Thursday, April 28, 2005

"So Fucking Uncool"

It would be interesting to track the use of the words "cool" and "uncool" in relation to the Beat generation. I have come across a lot of references in the literature about women of the Beat generation to the fear of seeming "uncool," including the implication in the title of the recent book Breaking the Rule of Cool: Interviewing and Reading Women Beat Writers. Supposedly, it was uncool to talk too much about one's emotional attachments or to be encumbered by a house and children. Therefore, men were "cool" while women were usually "uncool." Diane di Prima's 1961 poem "The Quarrel" attests to this language being used at the time in this way:

The Quarrel

You know I said to Mark I'm furious at you.

No he said are you bugged. He was drawing Brad who was asleep on the bed.

Yes I said I'm pretty god damned bugged. I sat down by the fire and stuck my feet out to warm them up.

Jesus I thought you think it's so easy. There you sit innocence personified. I didn't say anything else to him.

You know I thought I've got work to do too sometimes. In fact I probably have just as fucking much work to do as you. A piece of wood fell out of the fire and I poked it back in with my toe.

I am sick I said to the woodpile of doing dishes. I am just as lazy as you. Maybe lazier. The top of my shoe was scorched from the fire and I rubbed it where the suede was gone.

Just because I happen to be a chick I thought.

Mark finished one drawing and looked at it. Then he put it down and started another one.

It's damned arrogant of you I thought to assume that only you have things to do. Especially tonight.

And what a god damned concession it was for me to bother to tell you that I was bugged at all I said to the back of his neck. I didn't say it out loud.

I got up and went into the kitchen to do the dishes. And shit I thought I probably won't bother again. But I'll get bugged and not bother to tell you and after a while everything will be awful and I'll never say anything because it's so fucking uncool to talk about it. And that I thought will be that and what a shame.

Hey hon Mark yelled at me from the living room. It says here that Picasso produces fourteen hours a day.

--Diane DiPrima (c) 1961
Taken from No More Masks: An Anthology of Poems by Women

*****

How did this terminology come about? The Oxford English Dictionary has several dated entries for "cool." The most relevant are those below that identify the adjective "cool" as a jazz term from the 1940s and 50s, but I'd love to know more about its use specifically in relation to the Beats.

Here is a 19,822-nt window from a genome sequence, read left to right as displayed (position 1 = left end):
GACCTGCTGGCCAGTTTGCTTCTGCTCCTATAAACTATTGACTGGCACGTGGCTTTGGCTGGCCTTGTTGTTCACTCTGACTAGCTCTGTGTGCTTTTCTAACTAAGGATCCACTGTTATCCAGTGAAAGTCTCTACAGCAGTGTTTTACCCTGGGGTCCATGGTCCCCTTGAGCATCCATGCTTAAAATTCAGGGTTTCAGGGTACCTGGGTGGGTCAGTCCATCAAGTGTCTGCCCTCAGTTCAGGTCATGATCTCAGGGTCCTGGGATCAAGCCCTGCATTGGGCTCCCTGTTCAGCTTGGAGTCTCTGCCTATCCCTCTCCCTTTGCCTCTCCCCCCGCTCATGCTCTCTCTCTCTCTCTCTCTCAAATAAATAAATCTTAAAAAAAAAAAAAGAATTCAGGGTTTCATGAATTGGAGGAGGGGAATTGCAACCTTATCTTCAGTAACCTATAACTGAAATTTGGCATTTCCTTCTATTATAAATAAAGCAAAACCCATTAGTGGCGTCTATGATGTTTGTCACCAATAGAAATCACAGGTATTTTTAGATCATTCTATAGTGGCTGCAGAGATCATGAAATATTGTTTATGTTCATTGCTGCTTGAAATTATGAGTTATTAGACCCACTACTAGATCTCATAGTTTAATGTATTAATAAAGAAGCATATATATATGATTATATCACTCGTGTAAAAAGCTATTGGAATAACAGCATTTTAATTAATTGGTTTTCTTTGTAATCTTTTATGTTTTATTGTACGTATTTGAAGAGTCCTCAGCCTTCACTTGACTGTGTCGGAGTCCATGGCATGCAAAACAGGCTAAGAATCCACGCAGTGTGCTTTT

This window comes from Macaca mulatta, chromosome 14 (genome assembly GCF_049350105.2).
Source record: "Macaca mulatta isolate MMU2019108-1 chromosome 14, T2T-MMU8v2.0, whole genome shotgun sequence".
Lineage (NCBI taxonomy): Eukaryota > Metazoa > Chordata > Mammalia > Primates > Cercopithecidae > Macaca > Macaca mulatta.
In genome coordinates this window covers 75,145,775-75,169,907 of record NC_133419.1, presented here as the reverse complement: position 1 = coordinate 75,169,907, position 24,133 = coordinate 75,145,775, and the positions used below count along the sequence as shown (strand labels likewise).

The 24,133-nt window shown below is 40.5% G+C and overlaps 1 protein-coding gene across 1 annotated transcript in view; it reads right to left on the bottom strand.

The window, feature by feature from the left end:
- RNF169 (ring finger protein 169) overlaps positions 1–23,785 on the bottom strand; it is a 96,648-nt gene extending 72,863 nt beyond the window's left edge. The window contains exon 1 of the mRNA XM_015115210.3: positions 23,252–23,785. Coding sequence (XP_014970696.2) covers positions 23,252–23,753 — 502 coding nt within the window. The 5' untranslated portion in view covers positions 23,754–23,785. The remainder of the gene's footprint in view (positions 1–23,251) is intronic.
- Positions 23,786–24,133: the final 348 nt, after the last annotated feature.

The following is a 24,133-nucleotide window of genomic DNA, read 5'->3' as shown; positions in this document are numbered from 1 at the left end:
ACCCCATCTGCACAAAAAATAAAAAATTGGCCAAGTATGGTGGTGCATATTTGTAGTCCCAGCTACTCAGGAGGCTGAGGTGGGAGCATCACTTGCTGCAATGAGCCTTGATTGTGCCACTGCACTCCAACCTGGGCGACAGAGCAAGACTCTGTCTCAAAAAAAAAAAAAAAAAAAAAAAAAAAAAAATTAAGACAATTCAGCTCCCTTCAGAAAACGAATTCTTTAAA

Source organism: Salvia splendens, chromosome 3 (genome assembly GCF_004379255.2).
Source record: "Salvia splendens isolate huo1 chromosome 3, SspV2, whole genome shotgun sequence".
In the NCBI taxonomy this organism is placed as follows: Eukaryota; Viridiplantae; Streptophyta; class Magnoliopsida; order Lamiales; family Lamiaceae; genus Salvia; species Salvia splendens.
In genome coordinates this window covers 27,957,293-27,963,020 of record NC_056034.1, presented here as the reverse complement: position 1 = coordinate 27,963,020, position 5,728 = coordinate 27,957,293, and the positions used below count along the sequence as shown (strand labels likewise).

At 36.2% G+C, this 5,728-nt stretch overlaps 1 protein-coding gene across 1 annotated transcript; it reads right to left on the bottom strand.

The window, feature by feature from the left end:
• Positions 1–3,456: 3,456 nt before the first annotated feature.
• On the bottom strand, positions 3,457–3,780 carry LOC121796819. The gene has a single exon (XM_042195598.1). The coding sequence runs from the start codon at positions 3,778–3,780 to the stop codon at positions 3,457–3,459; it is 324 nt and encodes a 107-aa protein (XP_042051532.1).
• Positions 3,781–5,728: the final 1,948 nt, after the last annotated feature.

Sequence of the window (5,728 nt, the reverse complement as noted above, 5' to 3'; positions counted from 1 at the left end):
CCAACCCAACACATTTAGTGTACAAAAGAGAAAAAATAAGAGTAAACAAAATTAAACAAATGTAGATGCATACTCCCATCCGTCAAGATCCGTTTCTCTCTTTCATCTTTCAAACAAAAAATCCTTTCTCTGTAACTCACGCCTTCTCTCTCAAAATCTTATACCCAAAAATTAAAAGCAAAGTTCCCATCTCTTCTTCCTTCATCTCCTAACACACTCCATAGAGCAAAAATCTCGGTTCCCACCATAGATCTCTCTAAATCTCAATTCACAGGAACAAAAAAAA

d. Applied to jazz music: restrained or relaxed in style; also applied to the performer; opp. HOT a. orig. U.S. 1947 (record by Charlie Parker Quartet, Dial 1015) Cool Blues. 1948 Life 11 Oct. 138 Bebop: New Jazz School is Led by Trumpeter Who is Hot, Cool and Gone. 1950 Christian Sci. Monitor 8 Feb. 15 Bop is ‘cool’ jazz in contrast to the ‘hot’ variety of the swing or Dixieland schools. 1953 Melody Maker 9 May 5 Hot and coolyou've got to hear the lot. 1955 L. FEATHER Encycl. Jazz (1956) 30 Cool jazz to most musicians and students denotes the understated, behind-the-beat style typified by the arrangements and soloists on the Davis records. 1957 H. PANASSIÉ in S. Traill Concerning Jazz 61 The ‘cool’ musicians..stopped using the traditional jazz technique and tone. 1962 J. WAIN Strike Father Dead IV. 204 The new developments which were to become first bebop and then just bop and finally cool jazz.

e. Hence, characteristic of those who favour ‘cool’ music; relaxed; unemotional; also used loosely as a general term of approval; cool cat: see CAT n.1 2c. colloq. (orig. U.S.). 1948 New Yorker 3 July 28 The bebop people have a language of their own... Their expressions of approval include ‘cool’! 1953 Time 14 Sept. 68/3 The latest Tin Pan Alley argot, where ‘cool’ means good, ‘crazy’ means wonderful. 1955 N.Y. Times 22 May VI. 19/2 Maybe it's all these new buildings breeding more of these cool Brooks Brothers cats. 1955 Sci. News Let. 1 Oct. 221/2 This is not cool chatter between some young hep-cats in a smoke-filled jazz joint. 1957 Sunday Mail (Glasgow) 10 Feb. 11 Gonethe best, in the top rung, the coolest. 1958 Observer 23 Nov. 16/3 On one side was the frenetic..bumptiousness of the rock-'n'-rollers, on the other the calculated indifference of the cool cats. 1959 Ibid. 25 Oct. 29/8 They got long, sloppy haircuts and wide knot ties and no-press suits with fat lapels. Very cool.

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